It’s a conundrum.
I’ve been wondering, given the vitriolic reaction of the New York archbishop to my column defending nuns and the dismissive reaction of the Vatican to my column denouncing the church’s response to the pedophilia scandal, if they are able to take a woman’s voice seriously. Some, like Bill Donohue of the Catholic League, seem to think women are trying to undermine the church because of abortion and women’s ordination.
I thought they might respond better to a male Dowd.
My brother Kevin is conservative and devout — his hobby is collecting crèches — and has raised three good Catholic sons. When I asked him to share his thoughts on the scandal, I learned, shockingly, that we agreed on some things. He wrote the following:
“In pedophilia, the church has unleashed upon itself a plague that threatens its very future, and yet it remains in a curious state of denial. The church I grew up in was black and white, no grays. That’s why my father, an Irish immigrant, liked it so much. The chaplain of the Police and Fire departments told me once ‘Your father was a fierce Catholic, very fierce.’
My brothers and I were sleepily at his side for the monthly 8 a.m. Holy Name Mass and the guarding of the Eucharist in the middle of the night during the 40-hour ritual at Easter. Once during a record snowstorm in 1958, we were marched single-file to church for Mass only to find out the priests next door couldn’t get out of the rectory.
The priest was always a revered figure, the embodiment of Christ changing water into wine. (Older parishioners took it literally.) The altar boys would drink the dregs.
When I was in the 7th grade, one of the new priests took four of us to the drive-in restaurant and suggested a game of ‘pink belly’ on the way back; we pulled up a boy’s shirt and slapped his belly until it was pink. When the new priest joined in, it seemed like more groping than slapping. But we thought it was inadvertent. And my parents never would have believed a priest did anything inappropriate anyway. A boy in my class told me much later that the same priest climbed into bed with him in 1958 at a rectory sleepover, but my friend threw him to the floor. The priest protested he was sleepwalking. Three days later, the archbishop sent the priest to a rehab place in New Mexico; he ended up as a Notre Dame professor.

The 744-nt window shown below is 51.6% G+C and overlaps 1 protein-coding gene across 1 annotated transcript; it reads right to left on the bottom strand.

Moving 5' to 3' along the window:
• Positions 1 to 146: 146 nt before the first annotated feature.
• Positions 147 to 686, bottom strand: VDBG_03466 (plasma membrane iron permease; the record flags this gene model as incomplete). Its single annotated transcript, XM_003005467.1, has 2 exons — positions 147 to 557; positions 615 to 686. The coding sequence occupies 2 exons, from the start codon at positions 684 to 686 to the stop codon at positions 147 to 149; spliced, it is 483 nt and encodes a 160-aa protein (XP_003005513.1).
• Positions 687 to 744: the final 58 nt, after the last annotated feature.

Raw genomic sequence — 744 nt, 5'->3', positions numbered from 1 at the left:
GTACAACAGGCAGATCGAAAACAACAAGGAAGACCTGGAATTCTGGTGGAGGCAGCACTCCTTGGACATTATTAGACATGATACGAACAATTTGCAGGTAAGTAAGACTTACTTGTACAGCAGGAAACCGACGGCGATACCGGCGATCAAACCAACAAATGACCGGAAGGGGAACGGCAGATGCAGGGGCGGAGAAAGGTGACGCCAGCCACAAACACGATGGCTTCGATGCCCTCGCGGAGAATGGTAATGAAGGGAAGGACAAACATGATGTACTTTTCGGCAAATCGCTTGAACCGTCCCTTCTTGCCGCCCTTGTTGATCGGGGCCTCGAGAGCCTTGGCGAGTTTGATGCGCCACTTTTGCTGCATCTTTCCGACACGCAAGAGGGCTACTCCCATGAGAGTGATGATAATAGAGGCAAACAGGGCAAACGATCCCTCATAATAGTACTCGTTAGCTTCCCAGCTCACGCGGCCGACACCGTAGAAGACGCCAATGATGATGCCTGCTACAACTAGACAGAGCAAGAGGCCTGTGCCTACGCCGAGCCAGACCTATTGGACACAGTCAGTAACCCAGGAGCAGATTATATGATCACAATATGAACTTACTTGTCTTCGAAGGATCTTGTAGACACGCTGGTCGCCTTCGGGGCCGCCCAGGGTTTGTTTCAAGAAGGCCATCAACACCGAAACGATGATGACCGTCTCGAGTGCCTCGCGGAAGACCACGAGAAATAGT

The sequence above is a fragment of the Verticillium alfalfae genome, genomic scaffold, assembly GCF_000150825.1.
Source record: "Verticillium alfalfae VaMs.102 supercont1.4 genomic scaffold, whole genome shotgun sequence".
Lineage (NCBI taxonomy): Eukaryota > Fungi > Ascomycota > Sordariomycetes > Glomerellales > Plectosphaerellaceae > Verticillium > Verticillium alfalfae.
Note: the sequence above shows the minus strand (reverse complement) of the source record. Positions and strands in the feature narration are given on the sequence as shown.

Vatican II made me wince. The church declared casual Friday. All the once-rigid rules left to the whim of the flock. The Mass was said in English (rendering useless my carefully learned Latin prayers). Holy days of obligation were optional. There were laypeople on the heretofore sacred ground of the altar — performing the sacraments and worse, handling the Host. The powerful symbolism of the priest turning the Host into the body of Christ cracked like an egg.
In his book, ‘Goodbye! Good Men,’ author Michael Rose writes that the liberalized rules set up a takeover of seminaries by homosexuals.
Vatican II liberalized rules but left the most outdated one: celibacy. That vow was put in place originally because the church did not want heirs making claims on money and land. But it ended up shrinking the priest pool and producing the wrong kind of candidates — drawing men confused about their sexuality who put our children in harm’s way.
The church is dying from a thousand cuts. Its cover-up has cost a fortune and been a betrayal worthy of Judas. The money spent came from social programs, Catholic schools and the poor. This should be a sin that cries to heaven for vengeance. I asked a friend of mine recently what he would do if his child was molested after the church knew. ‘I would probably kill someone,’ he replied.
We must reassess. Married priests and laypeople giving the sacraments are not going to destroy the church. Based on what we have seen the last 10 years, they would be a bargain. It is time to go back to the disciplines that the church was founded on and remind our seminaries and universities what they are. (Georgetown University agreeing to cover religious symbols on stage to get President Obama to speak was not exactly fierce.)
The storm within the church strikes at what every Catholic fears most. We take our religion on faith. How can we maintain that faith when our leaders are unworthy of it?”